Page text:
The Indian rupee has slid by some 9-10% this calendar year. It breached the 61 level yesterday (against the $), before recovering to some 60 odd today. This slide has set off an extensive, panic-stricken, media reaction; and the concomitant political “outrage”. Unfortunately, and as often happens in our country, very few understand the subject, yet too many comment on it!
Foreign exchange (forex) is a complex subject. It’s certainly beyond the understanding of most people. The rate at which a local currency trades depends on several factors. The absolute rate is never important (a dollar is worth Rs 60 and 100 Japanese Yen …..this does not mean the Yen is a weaker currency than the rupee, though that’s what lay people believe!). The direction of change (appreciating or depreciating) and the extent of change is more important. Many times, a currency is depreciated strategically by the country so as to improve its export competitiveness. In many cases, the most important determinant of the rate, and its movement, is the forex flows in and out of a country…..driven by considerations outside the economic sphere of a country. It does not mean that a country is “sinking” or any such bizarre thing!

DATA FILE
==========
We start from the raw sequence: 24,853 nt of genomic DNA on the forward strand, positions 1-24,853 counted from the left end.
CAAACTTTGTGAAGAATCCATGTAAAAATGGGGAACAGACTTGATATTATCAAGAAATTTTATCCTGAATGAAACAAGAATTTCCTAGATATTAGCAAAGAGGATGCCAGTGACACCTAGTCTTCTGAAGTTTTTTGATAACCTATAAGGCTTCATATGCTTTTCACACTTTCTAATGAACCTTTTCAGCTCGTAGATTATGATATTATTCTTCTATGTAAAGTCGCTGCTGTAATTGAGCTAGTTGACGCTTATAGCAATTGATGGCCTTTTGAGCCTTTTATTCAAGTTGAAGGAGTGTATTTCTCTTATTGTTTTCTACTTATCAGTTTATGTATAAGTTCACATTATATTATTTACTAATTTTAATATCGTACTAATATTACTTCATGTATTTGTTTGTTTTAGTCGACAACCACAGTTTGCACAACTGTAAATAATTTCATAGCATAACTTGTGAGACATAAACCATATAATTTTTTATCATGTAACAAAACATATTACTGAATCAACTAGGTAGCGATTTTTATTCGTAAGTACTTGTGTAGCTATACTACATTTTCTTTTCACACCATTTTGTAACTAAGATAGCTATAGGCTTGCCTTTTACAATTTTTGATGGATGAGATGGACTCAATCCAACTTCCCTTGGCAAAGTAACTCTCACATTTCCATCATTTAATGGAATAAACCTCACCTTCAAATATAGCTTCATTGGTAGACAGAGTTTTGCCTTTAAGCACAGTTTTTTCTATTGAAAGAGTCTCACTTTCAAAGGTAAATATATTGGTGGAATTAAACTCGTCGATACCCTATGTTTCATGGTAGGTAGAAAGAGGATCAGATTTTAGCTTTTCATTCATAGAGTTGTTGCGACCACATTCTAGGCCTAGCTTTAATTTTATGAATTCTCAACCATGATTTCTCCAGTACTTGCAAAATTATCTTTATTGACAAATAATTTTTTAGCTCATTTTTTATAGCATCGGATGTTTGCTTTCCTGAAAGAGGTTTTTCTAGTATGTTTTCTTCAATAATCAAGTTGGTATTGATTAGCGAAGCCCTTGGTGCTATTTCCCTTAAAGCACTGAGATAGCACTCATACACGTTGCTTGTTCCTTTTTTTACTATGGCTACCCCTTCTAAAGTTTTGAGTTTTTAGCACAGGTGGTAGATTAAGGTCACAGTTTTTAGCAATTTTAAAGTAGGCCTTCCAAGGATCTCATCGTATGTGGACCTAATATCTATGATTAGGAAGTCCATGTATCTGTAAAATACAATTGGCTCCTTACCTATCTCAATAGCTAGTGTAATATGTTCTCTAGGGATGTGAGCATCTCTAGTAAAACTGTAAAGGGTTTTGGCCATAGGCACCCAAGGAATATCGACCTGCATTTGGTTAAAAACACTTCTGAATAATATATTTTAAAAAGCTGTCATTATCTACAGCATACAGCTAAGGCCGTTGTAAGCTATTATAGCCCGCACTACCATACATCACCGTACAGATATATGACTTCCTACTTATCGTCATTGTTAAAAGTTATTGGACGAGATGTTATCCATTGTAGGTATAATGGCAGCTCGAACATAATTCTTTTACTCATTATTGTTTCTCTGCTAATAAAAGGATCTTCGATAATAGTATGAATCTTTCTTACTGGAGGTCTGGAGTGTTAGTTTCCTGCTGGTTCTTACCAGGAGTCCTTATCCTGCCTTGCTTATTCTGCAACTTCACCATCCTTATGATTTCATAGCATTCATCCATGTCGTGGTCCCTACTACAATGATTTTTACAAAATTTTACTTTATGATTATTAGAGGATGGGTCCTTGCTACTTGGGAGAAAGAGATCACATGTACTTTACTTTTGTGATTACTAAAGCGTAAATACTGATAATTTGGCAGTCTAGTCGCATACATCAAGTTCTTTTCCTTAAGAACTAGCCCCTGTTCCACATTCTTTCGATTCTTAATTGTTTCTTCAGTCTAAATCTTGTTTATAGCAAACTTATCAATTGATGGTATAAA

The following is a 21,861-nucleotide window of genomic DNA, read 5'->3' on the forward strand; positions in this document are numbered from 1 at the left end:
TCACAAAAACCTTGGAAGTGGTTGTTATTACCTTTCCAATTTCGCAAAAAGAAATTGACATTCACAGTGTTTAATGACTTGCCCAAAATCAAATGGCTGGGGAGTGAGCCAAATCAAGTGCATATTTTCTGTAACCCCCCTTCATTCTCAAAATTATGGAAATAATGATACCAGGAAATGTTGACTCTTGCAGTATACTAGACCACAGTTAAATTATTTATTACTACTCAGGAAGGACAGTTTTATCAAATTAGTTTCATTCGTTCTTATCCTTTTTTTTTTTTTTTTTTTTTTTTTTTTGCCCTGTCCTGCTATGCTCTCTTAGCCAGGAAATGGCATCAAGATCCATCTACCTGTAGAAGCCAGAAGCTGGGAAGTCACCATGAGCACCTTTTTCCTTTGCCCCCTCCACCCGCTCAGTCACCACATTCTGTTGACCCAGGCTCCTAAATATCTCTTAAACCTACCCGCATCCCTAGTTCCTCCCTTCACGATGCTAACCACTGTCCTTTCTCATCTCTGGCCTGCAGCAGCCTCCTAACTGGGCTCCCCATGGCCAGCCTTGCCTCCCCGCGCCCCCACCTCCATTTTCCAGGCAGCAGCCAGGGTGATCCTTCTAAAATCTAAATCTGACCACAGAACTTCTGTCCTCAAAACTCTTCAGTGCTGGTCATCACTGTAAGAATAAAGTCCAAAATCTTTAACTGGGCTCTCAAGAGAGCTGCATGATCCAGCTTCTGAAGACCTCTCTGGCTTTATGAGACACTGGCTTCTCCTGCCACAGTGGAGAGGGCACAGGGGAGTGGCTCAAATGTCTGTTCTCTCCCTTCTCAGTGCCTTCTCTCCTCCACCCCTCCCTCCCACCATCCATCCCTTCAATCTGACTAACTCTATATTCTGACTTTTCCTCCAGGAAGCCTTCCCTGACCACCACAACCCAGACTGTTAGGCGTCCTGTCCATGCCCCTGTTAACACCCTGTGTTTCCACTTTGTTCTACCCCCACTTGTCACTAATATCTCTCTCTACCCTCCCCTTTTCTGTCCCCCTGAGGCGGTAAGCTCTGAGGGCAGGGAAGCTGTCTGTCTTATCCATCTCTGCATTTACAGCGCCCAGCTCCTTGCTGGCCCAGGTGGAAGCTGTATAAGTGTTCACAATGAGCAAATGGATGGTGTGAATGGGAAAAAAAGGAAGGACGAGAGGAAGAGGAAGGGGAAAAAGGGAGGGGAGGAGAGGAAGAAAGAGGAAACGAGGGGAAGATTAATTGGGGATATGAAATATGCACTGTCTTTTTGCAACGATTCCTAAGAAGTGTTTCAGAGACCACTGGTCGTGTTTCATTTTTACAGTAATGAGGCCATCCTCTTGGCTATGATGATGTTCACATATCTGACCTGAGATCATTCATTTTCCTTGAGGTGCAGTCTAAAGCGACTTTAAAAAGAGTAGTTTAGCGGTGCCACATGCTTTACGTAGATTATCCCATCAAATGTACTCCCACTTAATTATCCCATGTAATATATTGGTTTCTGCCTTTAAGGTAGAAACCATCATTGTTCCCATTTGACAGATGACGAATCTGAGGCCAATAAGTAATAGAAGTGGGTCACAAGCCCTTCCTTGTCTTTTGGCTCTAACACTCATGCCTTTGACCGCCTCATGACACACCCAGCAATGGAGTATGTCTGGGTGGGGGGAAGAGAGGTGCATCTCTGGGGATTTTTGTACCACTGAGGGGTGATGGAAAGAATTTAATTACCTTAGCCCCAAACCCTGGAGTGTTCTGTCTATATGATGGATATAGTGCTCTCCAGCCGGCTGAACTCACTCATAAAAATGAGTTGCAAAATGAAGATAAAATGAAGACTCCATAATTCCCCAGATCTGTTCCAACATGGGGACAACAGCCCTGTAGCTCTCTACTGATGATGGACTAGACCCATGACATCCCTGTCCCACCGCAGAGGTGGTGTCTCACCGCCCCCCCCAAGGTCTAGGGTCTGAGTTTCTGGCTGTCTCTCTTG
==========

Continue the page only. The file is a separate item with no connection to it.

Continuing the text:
Yet, our economically illiterate opposition cannot hold itself back. It just has to show to the world how ignorant it is. Ignorant, but smart. Smart, because it does manage to fool the public with its inflammatory comments. When words such as sinking are used, it creates the impression of a country’s economy being in rapid descent. When jokes are cracked, it belittles the issue, but worse, it dampens the spirit of every citizen. Here are some jokes doing the rounds (they are funny!): 1. $un raha hain tu…. ro raha hun main (the "r" being the rupee symbol)! 2. How smart is your auto spell corrector? I think mine is smarter. I typed RIP and it corrected it to Rupee! Funny, but such jokes cause a lot of damage. Prakash Javdekar of the BJP, who I bet hasn’t a clue of the subject matter said “This is the biggest failure of the economist Prime Minister to manage the economy”. Well, his frustration is understandable – he has to attack the PM and the Congress, and so why not on this subject!
But the forex rate cannot be a commentary on the economy. It represents only a part of the economy. A sliding rupee does indeed put burden on the economy because the cost of imported items increases. This can lead to inflation. It can lead to reversal of the downward movement of interest rates. So yes, it is a problem alright. And it must be contained. No one can complain that the authorities responsible for managing the external economy – the RBI, the Finance Ministry, the Ministry of Commerce, the Planning Commission, the PMO – are doing their bit to pull in the sliding rupee.